We kept our two gas cars as we were unsure the electric Mini-E would work for us. We simply didn't trust it, however it was experiment that we were eager to try.

We loved our time with the Mini-E # 187 like no other car before. The Mini-E worked beautifully as fun and dependable transportation, far beyond our expectations. After three or four months of not using the other gas car at all, we sold the gas car and became a one electric - one gas car family.

Two and a half years and 35,000 sunshine powered miles went by fast in the Mini-E. As I was preparing to transition into "my" second pre-production car the BMW ActiveE, an unexpected and surprising event occurred.  My wife Julie claimed dibs on the ActiveE. I decided very quickly it was better for me to drive a gas car and be happily married and let her drive the ActiveE than insist upon driving the ActiveE.  I was miserable for several months wanting to get back into an electric car.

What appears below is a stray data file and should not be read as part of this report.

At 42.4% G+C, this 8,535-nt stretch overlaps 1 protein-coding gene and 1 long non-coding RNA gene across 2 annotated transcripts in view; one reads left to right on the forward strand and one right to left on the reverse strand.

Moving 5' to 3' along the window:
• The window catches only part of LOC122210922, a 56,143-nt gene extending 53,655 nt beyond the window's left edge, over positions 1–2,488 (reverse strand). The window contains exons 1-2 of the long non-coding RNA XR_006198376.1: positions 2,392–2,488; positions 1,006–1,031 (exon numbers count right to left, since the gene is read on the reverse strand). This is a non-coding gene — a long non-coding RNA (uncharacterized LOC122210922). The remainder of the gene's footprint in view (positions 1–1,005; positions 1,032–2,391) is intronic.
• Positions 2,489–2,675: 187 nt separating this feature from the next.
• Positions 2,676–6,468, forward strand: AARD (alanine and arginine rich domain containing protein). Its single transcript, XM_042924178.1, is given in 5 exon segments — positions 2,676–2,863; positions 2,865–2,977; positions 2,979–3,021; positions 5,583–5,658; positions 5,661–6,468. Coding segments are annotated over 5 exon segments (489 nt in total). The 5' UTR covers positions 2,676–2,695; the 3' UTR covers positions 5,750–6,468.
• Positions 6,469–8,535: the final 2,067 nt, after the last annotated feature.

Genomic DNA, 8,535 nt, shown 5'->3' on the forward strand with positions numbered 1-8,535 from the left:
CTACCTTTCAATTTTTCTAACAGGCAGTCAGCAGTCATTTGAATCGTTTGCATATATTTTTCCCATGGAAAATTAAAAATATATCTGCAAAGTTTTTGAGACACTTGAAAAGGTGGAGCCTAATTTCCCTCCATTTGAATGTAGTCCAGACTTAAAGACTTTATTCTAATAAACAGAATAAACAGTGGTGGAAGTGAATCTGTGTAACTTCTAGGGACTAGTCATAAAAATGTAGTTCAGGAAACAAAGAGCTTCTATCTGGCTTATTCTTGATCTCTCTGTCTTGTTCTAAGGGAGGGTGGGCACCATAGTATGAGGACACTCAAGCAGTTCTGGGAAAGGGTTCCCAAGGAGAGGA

After Julie drove the ActiveE for a year without needing a gas car, we then knew that neither one of us needed a gas car and we transitioned to two electric cars. First the BMWActiveE and the Honda Fit EV en-route to our current garage filled with two BMW i3's.

That's the short version of a very long transition from interested but skeptical, to amazed and excited about transitioning to EV's.

From where we are now having completed that transition, it's almost humorous to think about our concerns from several years ago, if one electric car would work even if we kept the two gas cars.  Yet that was exactly our concern and is a concerned shared by most who are thinking about beginning their own personal transition from gas to electric.  For most, similar to our experience, it will be an evolutionary change with many steps as compared to a revolutionary process. The inertia of the status quo (gas) is strong and difficult to change.

So how are we doing in the Driving To Net Zero Energy Challenge, living in a solar powered house and driving two cars a total of 24,000 miles for a year?